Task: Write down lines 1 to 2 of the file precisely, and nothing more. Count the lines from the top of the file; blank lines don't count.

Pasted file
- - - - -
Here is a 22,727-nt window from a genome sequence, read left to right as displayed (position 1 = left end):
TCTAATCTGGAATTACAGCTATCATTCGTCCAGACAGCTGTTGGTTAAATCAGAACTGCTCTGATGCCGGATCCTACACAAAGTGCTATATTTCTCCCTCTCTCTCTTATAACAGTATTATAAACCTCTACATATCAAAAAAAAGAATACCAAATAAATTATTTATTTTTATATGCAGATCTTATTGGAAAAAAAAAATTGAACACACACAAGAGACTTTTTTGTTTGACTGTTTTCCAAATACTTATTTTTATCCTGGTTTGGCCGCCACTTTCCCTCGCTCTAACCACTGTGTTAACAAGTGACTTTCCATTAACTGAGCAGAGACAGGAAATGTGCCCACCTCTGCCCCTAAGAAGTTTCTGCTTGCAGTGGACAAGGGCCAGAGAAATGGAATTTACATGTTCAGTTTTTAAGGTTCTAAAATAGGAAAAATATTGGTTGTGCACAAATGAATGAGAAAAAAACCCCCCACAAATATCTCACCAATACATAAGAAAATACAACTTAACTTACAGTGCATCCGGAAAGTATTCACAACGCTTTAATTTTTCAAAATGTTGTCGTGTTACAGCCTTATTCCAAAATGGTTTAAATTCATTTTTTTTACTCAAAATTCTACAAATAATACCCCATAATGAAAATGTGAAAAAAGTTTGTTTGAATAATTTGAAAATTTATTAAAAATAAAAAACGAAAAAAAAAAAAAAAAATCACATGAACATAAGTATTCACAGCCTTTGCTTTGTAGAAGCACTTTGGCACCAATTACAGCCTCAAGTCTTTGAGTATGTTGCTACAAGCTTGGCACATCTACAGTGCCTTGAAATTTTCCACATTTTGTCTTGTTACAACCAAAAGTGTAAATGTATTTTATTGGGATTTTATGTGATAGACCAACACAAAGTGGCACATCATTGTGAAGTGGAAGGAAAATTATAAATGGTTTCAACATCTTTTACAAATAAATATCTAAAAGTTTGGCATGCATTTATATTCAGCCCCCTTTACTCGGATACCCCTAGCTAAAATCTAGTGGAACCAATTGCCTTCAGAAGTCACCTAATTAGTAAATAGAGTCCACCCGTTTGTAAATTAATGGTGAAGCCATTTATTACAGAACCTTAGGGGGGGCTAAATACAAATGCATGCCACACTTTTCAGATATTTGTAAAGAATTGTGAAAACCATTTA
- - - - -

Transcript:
Here is a 22,727-nt window from a genome sequence, read left to right as displayed (position 1 = left end):
TCTAATCTGGAATTACAGCTATCATTCGTCCAGACAGCTGTTGGTTAAATCAGAACTGCTCTGATGCCGGATCCTACACAAAGTGCTATATTTCTCCCTCTCTCTCTTATAACAGTATTATAAACCTCTACATATCAAAAAAAAGAATACCAAATAAATTATTTATTTTTATATGCAGATCTTATTGGAAAAAAAAAATTGAACACACACAAGAGACTTTTTTGTTTGACTGTTTTCCAAATACTTATTTTTATCCTGGTTTGGCCGCCACTTTCCCTCGCTCTAACCACTGTGTTAACAAGTGACTTTCCATTAACTGAGCAGAGACAGGAAATGTGCCCACCTCTGCCCCTAAGAAGTTTCTGCTTGCAGTGGACAAGGGCCAGAGAAATGGAATTTACATGTTCAGTTTTTAAGGTTCTAAAATAGGAAAAATATTGGTTGTGCACAAATGAATGAGAAAAAAACCCCCCACAAATATCTCACCAATACATAAGAAAATACAACTTAACTTACAGTGCATCCGGAAAGTATTCACAACGCTTTAATTTTTCAAAATGTTGTCGTGTTACAGCCTTATTCCAAAATGGTTTAAATTCATTTTTTTTACTCAAAATTCTACAAATAATACCCCATAATGAAAATGTGAAAAAAGTTTGTTTGAATAATTTGAAAATTTATTAAAAATAAAAAACGAAAAAAAAAAAAAAAAATCACATGAACATAAGTATTCACAGCCTTTGCTTTGTAGAAGCACTTTGGCACCAATTACAGCCTCAAGTCTTTGAGTATGTTGCTACAAGCTTGGCACATCTACAGTGCCTTGAAATTTTCCACATTTTGTCTTGTTACAACCAAAAGTGTAAATGTATTTTATTGGGATTTTATGTGATAGACCAACACAAAGTGGCACATCATTGTGAAGTGGAAGGAAAATTATAAATGGTTTCAACATCTTTTACAAATAAATATCTAAAAGTTTGGCATGCATTTATATTCAGCCCCCTTTACTCGGATACCCCTAGCTAAAATCTAGTGGAACCAATTGCCTTCAGAAGTCACCTAATTAGTAAATAGAGTCCACCCGTTTGTAAATTAATGGTGAAGCCATTTATTACAGAACCTTAGGGGGGGCTAAATACAAATGCATGCCACACTTTTCAGATATTTGTAAAGAATTGTGAAAACCATTTA